Mercedes bought 245 hectares of land for the proposed truck plant. One hectare equals 2.47 acres, or more important for the people of Ahrensdorf, each hectare equals 10,000 square meters.

Seventy-four Ahrensdorf citizens sold land to Mercedes, the mayor says, at 13 marks a square meter. Three or four people became millionaires, she says. Luckily, the townspeople were able to prove land ownership fairly easily because they never actually gave title over to the old collective.

Land acquisition is more often a major headache for investors in the former East Germany because ownership is often extremely cloudy.

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Mercedes advanced the village 6.5 million marks to get ready for the development of the plant. Ahrensdorf is used to dealing with its annual budget of 250,000 marks, Mayor Borgwardt says.

So, the town council -- 12 burghers and the mayor -- hired a western German planning company and a lawyer to advise them. The company seems to have gotten most of the money.

"People would talk"

The town spent 70,000 marks sprucing up the kindergarten, 30,000 renovating the town hall, 65,000 on a Mercedes fire truck. Mercedes offered Mayor Borgwardt a car. But she passed it on to an official in a nearby town.

"It's a small town," she says. "People would talk."

She's a single mother with two sons who lives in a two-room flat. She drives a Ford. Ahrensdorf itself may have more millionaires now than unemployed.

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The mayor says only two or three people in the town are out of work. Ahrensdorf residents commute to jobs in Berlin, which is only 15 miles or so to the north, or to west Germany, which can be a long haul indeed.

But the unemployment rate is 16.6 percent in the county of

Zossen, where Ahrensdorf is, and about 73,000 people live in the county.

Zossen's unemployment rate is typical of eastern Germany, where the official rate hovers around 15 percent, up from about 10 percent last year. Unemployment hidden by make-work and training programs is routinely believed to add another 15 percent. Some experts say only half the labor force in east Germany is productively employed.

After the "heat wave"

More and more western German firms are scaling back investment in east Germany. Krupp Steel, for example, last month backed out of a deal to privatize east Germany's biggest steelmaker.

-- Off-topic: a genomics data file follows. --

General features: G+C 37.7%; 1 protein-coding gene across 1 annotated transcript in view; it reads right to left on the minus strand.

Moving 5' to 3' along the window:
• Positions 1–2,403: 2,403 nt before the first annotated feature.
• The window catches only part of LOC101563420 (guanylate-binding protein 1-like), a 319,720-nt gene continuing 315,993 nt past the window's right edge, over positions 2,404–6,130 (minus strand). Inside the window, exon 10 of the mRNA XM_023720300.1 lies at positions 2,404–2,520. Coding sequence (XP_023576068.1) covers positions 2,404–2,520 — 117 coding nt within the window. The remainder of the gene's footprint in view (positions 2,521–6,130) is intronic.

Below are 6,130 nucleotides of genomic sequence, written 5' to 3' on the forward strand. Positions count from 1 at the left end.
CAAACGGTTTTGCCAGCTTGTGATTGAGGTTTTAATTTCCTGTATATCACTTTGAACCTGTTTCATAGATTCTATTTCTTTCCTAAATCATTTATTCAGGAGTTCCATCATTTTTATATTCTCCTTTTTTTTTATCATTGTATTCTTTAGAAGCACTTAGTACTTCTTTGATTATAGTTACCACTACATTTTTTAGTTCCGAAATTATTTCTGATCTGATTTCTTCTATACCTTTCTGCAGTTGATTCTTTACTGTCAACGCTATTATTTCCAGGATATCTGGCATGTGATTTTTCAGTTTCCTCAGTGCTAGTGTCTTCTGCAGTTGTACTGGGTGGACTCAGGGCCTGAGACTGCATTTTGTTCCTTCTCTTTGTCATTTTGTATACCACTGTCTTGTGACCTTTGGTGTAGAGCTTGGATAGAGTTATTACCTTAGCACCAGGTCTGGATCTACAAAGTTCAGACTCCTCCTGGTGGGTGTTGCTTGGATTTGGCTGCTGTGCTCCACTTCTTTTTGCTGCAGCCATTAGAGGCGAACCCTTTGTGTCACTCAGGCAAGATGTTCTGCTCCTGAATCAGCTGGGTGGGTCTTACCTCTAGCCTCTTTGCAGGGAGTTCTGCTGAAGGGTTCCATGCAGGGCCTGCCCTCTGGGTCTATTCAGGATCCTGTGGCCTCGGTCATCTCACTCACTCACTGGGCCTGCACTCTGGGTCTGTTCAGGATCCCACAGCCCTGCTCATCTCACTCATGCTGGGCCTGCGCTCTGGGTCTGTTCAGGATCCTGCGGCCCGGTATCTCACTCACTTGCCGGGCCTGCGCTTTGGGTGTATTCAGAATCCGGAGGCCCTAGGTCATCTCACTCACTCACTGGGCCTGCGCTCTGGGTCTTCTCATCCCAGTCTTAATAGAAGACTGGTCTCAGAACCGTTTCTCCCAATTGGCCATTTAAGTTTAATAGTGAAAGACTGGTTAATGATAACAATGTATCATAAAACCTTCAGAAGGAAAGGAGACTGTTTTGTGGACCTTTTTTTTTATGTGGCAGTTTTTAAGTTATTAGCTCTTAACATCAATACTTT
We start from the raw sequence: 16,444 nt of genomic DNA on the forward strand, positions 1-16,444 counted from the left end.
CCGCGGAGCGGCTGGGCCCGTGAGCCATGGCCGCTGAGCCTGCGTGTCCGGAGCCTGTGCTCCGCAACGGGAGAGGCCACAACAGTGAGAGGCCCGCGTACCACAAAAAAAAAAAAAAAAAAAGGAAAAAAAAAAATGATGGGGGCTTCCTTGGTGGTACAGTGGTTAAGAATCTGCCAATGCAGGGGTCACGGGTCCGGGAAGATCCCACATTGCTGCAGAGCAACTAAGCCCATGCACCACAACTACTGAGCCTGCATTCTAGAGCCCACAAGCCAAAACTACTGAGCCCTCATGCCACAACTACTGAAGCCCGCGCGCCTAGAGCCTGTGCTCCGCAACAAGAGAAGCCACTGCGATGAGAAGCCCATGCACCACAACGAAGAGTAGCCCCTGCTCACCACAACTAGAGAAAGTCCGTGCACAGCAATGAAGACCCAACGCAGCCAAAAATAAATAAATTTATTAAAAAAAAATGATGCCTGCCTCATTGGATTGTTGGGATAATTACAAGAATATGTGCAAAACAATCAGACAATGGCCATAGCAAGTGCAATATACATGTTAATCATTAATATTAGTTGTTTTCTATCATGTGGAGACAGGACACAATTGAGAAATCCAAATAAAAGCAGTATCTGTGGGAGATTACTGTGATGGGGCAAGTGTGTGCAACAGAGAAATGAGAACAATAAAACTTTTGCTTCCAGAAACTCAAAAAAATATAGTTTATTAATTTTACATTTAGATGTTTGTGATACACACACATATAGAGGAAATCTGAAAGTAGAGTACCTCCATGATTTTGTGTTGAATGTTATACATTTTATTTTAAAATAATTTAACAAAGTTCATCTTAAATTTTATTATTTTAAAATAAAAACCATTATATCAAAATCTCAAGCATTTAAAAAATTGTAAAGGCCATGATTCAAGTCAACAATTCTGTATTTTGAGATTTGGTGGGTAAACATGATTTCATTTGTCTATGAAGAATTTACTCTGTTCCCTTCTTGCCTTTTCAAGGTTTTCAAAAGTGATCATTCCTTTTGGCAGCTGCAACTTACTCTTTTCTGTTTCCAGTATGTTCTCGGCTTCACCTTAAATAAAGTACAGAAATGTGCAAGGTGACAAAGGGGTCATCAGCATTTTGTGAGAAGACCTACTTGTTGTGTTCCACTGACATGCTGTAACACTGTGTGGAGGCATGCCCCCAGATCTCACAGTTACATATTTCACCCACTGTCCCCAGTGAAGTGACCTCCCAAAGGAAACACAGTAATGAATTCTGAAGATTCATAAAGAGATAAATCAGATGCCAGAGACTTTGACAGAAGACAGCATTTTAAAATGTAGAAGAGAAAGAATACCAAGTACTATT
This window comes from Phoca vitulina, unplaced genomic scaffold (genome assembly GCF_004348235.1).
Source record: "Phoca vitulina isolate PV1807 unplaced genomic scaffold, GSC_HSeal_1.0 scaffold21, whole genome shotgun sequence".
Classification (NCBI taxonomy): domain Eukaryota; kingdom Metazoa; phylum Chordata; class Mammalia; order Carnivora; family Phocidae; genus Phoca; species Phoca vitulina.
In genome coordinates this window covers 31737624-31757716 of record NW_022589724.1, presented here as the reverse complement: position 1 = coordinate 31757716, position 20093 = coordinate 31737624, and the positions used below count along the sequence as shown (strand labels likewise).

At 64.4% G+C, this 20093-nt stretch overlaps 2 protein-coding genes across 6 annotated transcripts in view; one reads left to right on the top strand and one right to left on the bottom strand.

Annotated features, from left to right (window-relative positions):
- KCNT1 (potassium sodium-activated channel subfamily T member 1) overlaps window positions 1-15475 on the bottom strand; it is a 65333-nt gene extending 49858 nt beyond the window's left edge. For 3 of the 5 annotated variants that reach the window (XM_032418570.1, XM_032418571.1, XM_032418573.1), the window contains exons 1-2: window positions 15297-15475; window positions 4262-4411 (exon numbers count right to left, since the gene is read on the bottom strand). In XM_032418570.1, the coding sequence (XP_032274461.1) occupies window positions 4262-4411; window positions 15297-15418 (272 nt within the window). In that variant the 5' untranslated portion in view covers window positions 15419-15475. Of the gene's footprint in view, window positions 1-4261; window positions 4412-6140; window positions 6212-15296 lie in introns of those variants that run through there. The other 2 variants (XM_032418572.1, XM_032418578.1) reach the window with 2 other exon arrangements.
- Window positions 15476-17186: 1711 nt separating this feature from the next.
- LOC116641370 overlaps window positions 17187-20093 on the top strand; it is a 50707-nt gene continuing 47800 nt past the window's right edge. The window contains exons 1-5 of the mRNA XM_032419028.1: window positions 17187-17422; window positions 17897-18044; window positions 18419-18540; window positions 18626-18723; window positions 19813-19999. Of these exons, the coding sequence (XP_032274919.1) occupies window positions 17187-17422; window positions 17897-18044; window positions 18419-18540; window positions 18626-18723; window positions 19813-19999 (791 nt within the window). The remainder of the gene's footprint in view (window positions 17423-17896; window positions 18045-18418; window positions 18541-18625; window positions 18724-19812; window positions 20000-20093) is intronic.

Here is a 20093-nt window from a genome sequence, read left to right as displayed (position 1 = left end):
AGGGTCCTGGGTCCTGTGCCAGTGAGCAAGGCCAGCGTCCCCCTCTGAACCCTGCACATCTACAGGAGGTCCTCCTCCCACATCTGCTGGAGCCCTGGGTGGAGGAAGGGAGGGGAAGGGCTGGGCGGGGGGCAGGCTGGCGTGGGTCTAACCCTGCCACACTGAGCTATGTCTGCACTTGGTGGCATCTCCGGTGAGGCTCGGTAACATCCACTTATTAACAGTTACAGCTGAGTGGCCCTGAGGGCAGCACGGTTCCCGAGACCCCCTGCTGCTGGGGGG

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The auto industry, which has been a major generator of west German prosperity, now seems stalled by its own problems. Despite a upward blip in September, German car manufacturers face falling demand in their own country.

The "heat wave" created by transfer payments to easterners -- car crazy after years of driving slow, gasping East German "Trabbis" -- is over. West European car sales are down 1.5 percent through September.

The car industry's problems parallel those of the rest of German industry. Traditional German workmanship has crashed into contemporary Japanese technology. "Made in Germany" no longer necessarily carries the day, or the sale.

German productivity growth, which enabled German manufacturers to pay the world's highest wages, now lags behind European competitors, let alone Japan.

German auto workers got a $27 dollar an hour pay package in 1991. It's been estimated that it costs $450 less to produce a car in England; $950 less in Japan.

Now labor costs will cost jobs, according to industry analysts, 200,000 out of 1.7 million in the next few years.

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Mercedes says it shelved its plans for the Ahrensdorf plant because of "structural problems" in the European truck industry, declining demand in west Europe and reduced prospects for the development of markets in East Europe.

Mercedes, meanwhile, owns 245 hectares of land just beyond the tavern in Ahrensdorf. The company says it will put a regional supply depot and a used car center there.

Mayor Borgwardt says she's heard rumors that a truck port with a service center and a hotel will be built on the site.

"I'll believe it when I see it," she says.